c++ – How to check if class T has foo method?


Is it possible in C++ to write something like this:

template<class T>
void f(T a)  {
  if ( Существет метод a.foo ) {
  } else {

Those. the function should behave differently depending on whether class T has method foo or not.


This is done like this:

#include <iostream>
struct A{
    void foo(){}

struct B{};

template<class T>
struct Test{
    typedef void(T::*P)(void);

    template<class U, P = &U::foo>
    struct True{char dummy[2];};

    typedef char False;

    static False detect(...);

    template<class U>
    static True<U> detect(U*);

    static const bool exists = (sizeof(False) != sizeof(detect(static_cast<T*>(0))));

int main(){
    std::cout << std::boolalpha << Test<B>::exists << std::endl; //false
    std::cout << std::boolalpha << Test<A>::exists << std::endl; //true

Now about what is going on here. The code uses an idiom called SFINAE. The abbreviation SFINAE stands for substitution failure is not an error and means the following: when defining function overloads, erroneous template instantiations do not cause a compilation error, but are discarded from the list of candidates for the most appropriate overload .

Now let's see how this code will behave. The Test class defines two types True and False . Their important property is that sizeof(False) != sizeof(True<T>) .

We also have two detect methods at our disposal. The first takes a pointer to T , the second takes an arbitrary number of arguments (an ellipsis). Ellipsis is omnivorous, and at the same time has the lowest priority when choosing an overload .
When detect(static_cast<T*>(0) is called, the compiler tries to find an appropriate overload. The template version of detect has higher priority. But if the type T does not have a void foo() method, then the template instantiation will fail. But as we remember, substitution failure is not an error The compiler will give preference to the ellipsis.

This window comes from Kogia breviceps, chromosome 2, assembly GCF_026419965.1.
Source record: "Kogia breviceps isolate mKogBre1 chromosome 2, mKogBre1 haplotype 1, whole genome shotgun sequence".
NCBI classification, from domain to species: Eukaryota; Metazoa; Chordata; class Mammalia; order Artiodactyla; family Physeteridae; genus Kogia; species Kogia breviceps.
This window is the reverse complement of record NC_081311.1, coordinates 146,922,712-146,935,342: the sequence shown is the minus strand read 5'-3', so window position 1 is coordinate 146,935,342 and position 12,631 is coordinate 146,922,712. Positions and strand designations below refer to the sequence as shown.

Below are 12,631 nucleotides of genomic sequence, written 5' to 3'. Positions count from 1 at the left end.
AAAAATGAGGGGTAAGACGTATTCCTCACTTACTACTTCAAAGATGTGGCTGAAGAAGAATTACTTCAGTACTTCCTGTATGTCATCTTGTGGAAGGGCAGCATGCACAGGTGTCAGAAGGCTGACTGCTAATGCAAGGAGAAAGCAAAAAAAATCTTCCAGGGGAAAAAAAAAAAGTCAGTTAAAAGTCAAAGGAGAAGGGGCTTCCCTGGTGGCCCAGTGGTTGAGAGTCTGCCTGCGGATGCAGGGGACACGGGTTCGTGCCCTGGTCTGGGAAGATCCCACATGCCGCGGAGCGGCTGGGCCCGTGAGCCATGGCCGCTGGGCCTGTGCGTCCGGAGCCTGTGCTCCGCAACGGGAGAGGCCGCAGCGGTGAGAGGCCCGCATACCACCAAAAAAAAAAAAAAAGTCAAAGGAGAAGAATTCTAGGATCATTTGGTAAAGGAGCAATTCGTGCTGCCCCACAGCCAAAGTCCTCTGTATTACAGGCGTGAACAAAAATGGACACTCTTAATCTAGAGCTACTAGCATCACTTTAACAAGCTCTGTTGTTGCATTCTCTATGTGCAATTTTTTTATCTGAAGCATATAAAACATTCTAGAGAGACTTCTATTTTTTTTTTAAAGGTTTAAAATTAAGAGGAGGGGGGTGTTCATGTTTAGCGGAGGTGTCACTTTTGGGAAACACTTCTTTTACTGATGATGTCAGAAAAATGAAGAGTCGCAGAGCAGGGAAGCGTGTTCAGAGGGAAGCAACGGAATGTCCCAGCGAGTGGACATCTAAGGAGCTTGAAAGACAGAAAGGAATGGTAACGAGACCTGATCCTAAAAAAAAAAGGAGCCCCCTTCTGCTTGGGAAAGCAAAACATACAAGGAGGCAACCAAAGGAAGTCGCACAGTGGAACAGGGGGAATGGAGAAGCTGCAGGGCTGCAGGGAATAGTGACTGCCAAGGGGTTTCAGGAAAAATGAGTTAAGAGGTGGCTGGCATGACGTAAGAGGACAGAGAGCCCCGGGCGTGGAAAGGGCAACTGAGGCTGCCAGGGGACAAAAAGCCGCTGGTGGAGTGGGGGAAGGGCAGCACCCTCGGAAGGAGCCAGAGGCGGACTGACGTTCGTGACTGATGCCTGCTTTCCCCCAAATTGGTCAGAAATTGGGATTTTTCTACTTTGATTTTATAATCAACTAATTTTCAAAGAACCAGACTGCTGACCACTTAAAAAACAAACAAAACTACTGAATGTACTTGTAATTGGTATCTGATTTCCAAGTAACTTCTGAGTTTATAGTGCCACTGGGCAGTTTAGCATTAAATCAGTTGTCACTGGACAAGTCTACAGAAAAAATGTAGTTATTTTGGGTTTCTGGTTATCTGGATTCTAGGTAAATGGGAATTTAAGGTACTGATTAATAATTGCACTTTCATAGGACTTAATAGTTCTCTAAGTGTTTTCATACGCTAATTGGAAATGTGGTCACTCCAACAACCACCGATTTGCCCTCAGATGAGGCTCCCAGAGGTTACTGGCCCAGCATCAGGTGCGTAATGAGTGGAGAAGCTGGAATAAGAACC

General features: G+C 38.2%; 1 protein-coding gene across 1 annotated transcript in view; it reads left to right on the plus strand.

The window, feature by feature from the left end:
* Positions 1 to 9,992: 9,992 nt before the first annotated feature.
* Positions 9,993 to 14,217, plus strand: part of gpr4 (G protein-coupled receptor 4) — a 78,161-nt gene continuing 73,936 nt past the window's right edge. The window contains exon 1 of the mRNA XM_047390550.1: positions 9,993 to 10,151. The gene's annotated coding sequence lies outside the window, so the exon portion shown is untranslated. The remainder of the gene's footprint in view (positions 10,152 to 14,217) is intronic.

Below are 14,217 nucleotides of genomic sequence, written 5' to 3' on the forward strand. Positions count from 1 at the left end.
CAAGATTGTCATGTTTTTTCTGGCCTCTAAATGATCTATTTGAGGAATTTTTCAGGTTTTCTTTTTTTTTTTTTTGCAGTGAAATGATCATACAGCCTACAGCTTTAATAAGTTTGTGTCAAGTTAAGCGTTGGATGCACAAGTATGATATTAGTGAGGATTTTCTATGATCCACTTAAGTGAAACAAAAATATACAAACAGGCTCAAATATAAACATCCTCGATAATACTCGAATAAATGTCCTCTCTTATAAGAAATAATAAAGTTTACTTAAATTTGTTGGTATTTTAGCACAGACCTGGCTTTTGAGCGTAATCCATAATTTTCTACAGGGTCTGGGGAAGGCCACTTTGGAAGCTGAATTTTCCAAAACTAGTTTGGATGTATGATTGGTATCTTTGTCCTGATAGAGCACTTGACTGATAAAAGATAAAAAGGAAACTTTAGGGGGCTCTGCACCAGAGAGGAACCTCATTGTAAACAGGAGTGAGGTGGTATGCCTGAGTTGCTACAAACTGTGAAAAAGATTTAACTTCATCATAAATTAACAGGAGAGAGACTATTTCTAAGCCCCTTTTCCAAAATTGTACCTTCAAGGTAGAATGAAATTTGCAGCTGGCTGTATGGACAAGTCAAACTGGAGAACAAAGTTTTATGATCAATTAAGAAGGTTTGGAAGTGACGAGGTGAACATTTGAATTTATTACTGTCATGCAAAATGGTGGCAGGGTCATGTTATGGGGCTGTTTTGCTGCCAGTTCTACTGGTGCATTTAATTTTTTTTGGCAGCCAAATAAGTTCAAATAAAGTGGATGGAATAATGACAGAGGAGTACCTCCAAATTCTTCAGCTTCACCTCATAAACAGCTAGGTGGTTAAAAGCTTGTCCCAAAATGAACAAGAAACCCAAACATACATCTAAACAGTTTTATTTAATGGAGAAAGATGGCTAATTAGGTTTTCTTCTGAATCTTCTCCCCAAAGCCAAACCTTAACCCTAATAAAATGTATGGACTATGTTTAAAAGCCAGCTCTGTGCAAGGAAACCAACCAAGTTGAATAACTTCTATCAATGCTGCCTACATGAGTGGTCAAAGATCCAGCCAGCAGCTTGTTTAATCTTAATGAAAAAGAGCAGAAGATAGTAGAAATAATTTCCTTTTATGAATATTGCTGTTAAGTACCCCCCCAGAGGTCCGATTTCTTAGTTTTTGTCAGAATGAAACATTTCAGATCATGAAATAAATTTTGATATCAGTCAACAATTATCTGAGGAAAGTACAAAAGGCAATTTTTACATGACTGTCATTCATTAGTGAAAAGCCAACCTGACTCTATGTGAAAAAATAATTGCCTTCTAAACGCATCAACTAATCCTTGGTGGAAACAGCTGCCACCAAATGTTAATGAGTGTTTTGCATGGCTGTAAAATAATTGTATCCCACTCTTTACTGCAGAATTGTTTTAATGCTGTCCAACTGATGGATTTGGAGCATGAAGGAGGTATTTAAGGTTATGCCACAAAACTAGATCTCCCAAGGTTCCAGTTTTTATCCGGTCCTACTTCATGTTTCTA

We can find out which version of detect was chosen by the type of the return value. And we can distinguish types by their size.

Note that there is no implementation of the detect methods in the code. It uses the fact that sizeof does not evaluate the value of the expression, it immediately extracts the type . Thus the detect methods will never be called.

As a result, the variable exists will be true if the type T has a method void foo() .

All code is executed at compile time and does not provide any overhead.

Also, this code was compiled by the online compiler in C++98 compatibility mode

UPD: I was hinted in the comments that this does not solve your problem. To some extent, this is true. The resulting value cannot simply be used in an if , as this will result in a compilation error. We need an analogue of if , which would work at the compilation stage. The role of such an if can be template specialization:

template<class T, bool b = Test<T>::exists>
struct Foo;

template<class T>
struct Foo<T, true>{
    static void foo(const T &t){

template<class T>
struct Foo<T, false>{
    static void foo(const T &t){
        std::cout << "foo" << std::endl;

The Foo structure has two specializations. The first one is for the case Test<T>::exists == true , the second one is for false . Well, a small cherry on the cake for convenience, adding nothing new except automatic inference of the type of arguments:

template<class T>
void foo(const T &t){

Now main will look like this:

int main(){
    A a;
    B b;

    foo(a); //A::foo
    foo(b); //foo

Complete example

Scroll to Top